Generating Electricity with Nuclear Power

Generating Electricity with Nuclear Power

Most power plants produce electricity by first boiling water to produce steam.  The steam is used to spin a turbine.  The shaft of the turbine spins the generator (a large coil of wire) between two magnets.  The spinning coil of wire generates electricity.  The main difference between a nuclear power plant and other kinds of power plants lies in the way the water is heated to steam.  In a nuclear power plant, heat is produced by splitting atoms, rather than, for example, the combustion of oil, gas, or coal in a, respectively, oil, gas, or coal-fired plant.

When the uranium atom splits, it releases energy and two or more neutrons from its nucleus. These neutrons can then hit the nuclei of other uranium atoms causing them to fission. The sequence of one fission triggering others, and those triggering still more, is called a chain reaction. When the atoms split, they release energy in the form of heat. The heat is transferred from the reactor core to the steam generator. Here, it’s converted to high pressure steam which turns the turbine in the electric generator.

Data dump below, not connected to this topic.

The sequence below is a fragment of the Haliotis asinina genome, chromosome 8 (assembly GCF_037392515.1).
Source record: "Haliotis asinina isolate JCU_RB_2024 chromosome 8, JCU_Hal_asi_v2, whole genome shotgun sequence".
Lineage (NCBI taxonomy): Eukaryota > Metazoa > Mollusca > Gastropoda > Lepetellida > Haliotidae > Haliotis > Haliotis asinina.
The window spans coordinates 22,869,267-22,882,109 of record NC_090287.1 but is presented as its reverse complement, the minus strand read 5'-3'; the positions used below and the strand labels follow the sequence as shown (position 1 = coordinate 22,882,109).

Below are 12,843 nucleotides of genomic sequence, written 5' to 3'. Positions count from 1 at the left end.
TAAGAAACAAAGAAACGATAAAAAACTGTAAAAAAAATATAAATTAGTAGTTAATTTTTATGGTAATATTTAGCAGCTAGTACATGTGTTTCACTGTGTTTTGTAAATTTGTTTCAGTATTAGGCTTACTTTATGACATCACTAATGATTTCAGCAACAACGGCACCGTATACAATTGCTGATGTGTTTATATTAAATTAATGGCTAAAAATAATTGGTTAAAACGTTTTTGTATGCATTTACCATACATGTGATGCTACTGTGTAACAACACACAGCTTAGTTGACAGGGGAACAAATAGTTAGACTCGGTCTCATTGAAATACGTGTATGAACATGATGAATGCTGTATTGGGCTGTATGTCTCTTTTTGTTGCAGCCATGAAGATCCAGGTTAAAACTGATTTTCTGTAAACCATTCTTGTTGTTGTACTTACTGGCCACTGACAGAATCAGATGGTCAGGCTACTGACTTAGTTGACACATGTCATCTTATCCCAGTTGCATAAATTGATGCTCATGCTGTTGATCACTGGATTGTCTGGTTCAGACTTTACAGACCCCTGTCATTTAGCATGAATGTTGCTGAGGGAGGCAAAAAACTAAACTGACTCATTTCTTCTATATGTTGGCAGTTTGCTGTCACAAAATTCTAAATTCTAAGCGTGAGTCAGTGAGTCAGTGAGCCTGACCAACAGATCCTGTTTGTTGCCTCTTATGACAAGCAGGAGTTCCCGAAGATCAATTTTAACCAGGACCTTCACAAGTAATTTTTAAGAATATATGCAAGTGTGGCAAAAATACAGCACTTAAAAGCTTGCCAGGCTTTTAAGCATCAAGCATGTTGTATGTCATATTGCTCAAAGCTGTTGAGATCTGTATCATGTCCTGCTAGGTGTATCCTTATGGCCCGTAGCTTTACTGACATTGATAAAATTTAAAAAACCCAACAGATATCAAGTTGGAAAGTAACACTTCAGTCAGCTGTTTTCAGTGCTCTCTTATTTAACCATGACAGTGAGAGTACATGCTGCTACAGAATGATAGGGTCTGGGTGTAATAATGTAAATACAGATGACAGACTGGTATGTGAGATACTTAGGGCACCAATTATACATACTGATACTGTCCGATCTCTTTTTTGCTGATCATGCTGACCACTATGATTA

Uranium is an element that can be found in the crust of the earth. This element, quite abundant in many areas of the world, is naturally radioactive. But uranium as found in nature cannot just be thrown into a reactor the way coal is shovelled into a furnace. Today’s nuclear fuel consists of ceramic pellets about the size of the end of one’s finger that are formed from naturally-occurring uranium concentrates through a series of chemical and physical processes (see Nuclear Fuel Cycle).

As fuel is burned within a reactor, it accumulates fission products that inhibit the efficiency of the chain reaction. Eventually, the spent fuel must be removed and replaced with fresh fuel.

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